{{{[stack@aa0-000-13 ~]$ ~/bin/jdk/bin/java -version java version "1.6.0_11" Java(TM) SE Runtime Environment (build 1.6.0_11-b03) Java HotSpot(TM) 64-Bit Server VM (build 11.0-b16, mixed mode)}}}

Tried java7 but no discernible difference (build 1.7.0-ea-b43).

Also includes numbers for hadoop mapfile. Table includes last test, 0.2.0java6 (and hadoop 0.17.2) from above for easy comparison.

Start cluster fresh for each test then wait for all regions to be deployed before starting up tests (means no content in memcache which means that for such as random read we are always going to the filesystem, never getting values from memcache).

Experiment Run

0.2.0java6

mapfile0.17.1

0.19.0RC1!Java6

0.19.0RC1!Java6!Zlib

0.19.0RC1!Java6,8Clients

mapfile0.19.0

BigTable

random reads

428

568

540

80

768

768

1212

random reads (mem)

-

-

-

-

-

-

10811

random writes

2167

2218

9986

-

-

-

8850

sequential reads

427

582

464

-

-

-

4425

sequential writes

2076

5684

9892

7182

14027

7519

8547

scans

3737

55692

20971

20560

14742

55555

15385

Some improvement writing and scanning (faster than BigTable paper seemingly). Random Reads still lag. Sequential Reads lag badly. A bit of fetch-ahead as we did scanning should help here.

Speedup is combo of hdfs improvements, hbase improvements including batching when writing and scanning (the bigtable PE description alludes to scans using prefetch), and use of two JBOD'd disks -- as in google paper -- where previous in tests above, all disks were RAID'd. Otherwise, hardware is same, similar to bigtable papers's dual dual-core opterons, 1G for hbase, etc.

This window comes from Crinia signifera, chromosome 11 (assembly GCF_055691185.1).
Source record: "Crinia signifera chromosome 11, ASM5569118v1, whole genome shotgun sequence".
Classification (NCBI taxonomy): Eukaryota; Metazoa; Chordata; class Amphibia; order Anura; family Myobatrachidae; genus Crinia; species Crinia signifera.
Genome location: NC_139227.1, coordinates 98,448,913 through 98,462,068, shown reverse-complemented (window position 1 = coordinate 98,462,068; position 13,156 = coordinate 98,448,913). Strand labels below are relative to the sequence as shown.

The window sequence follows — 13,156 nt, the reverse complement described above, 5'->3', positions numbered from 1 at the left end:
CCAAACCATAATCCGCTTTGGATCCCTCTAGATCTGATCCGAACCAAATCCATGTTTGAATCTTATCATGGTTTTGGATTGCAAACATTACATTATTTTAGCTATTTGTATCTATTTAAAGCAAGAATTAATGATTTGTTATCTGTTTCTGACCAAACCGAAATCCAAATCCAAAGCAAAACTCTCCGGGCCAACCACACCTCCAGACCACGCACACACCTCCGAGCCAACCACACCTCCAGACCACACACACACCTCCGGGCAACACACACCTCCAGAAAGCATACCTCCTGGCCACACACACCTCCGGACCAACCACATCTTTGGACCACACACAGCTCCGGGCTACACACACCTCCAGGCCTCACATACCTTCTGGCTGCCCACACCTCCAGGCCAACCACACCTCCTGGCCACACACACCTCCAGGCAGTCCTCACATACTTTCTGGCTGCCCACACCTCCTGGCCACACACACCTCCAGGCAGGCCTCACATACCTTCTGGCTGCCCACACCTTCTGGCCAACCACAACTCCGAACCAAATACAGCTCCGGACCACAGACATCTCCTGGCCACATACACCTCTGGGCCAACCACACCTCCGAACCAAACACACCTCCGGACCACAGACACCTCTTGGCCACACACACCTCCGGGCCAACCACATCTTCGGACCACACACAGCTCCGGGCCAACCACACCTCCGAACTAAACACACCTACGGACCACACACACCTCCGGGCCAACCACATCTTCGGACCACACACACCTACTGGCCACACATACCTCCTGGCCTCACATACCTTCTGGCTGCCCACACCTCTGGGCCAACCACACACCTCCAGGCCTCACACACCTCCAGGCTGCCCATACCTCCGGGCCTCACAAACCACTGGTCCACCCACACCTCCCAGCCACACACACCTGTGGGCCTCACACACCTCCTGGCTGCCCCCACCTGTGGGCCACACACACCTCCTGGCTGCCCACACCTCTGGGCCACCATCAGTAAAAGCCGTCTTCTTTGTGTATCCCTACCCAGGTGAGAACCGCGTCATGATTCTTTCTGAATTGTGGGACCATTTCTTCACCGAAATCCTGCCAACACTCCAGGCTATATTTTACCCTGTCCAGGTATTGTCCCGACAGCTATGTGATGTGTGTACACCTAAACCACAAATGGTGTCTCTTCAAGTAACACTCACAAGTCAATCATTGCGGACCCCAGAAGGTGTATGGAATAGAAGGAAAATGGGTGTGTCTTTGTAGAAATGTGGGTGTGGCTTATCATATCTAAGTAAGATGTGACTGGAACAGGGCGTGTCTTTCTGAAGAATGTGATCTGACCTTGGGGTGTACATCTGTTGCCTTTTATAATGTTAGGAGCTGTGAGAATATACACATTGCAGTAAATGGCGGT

Of note, the mapfile numbers are less than those of hbase when writing because the mapfile tests write one file whereas hbase after first split is writing to multiple files concurrently. On the other hand, hbase random read is very like mapfile random read, at least in single client case; we're effectively asking the filesystem for a random value from the midst of a file in both cases. The mapfile numbers are useful as guage of how much hdfs has come on since the last time we ran PE.

Block compression (native zlib -- hbase bug won't let you specify anything but the DefaultCodec, e.g. lzo) is a little slower writing, way slower random-reading but about same scanning.

The 8 concurrent clients write a single regionserver instance. Our cluster is four computers. Load was put up by running a MR job as follows: $ ./bin/hadoop org.apache.hadoop.hbase.PerformanceEvaluation randomRead  8 MR job ran two mappers per computer so 8 clients running concurrently. Timings were those reported at head of the MR job page in the UI.

More Information

As of this writing (2011), YCSB is a popular tool for testing performance. See the HBase book for more information http://hbase.apache.org/book.html

Hbase/PerformanceEvaluation (last edited 2011-05-04 21:20:49 by 207)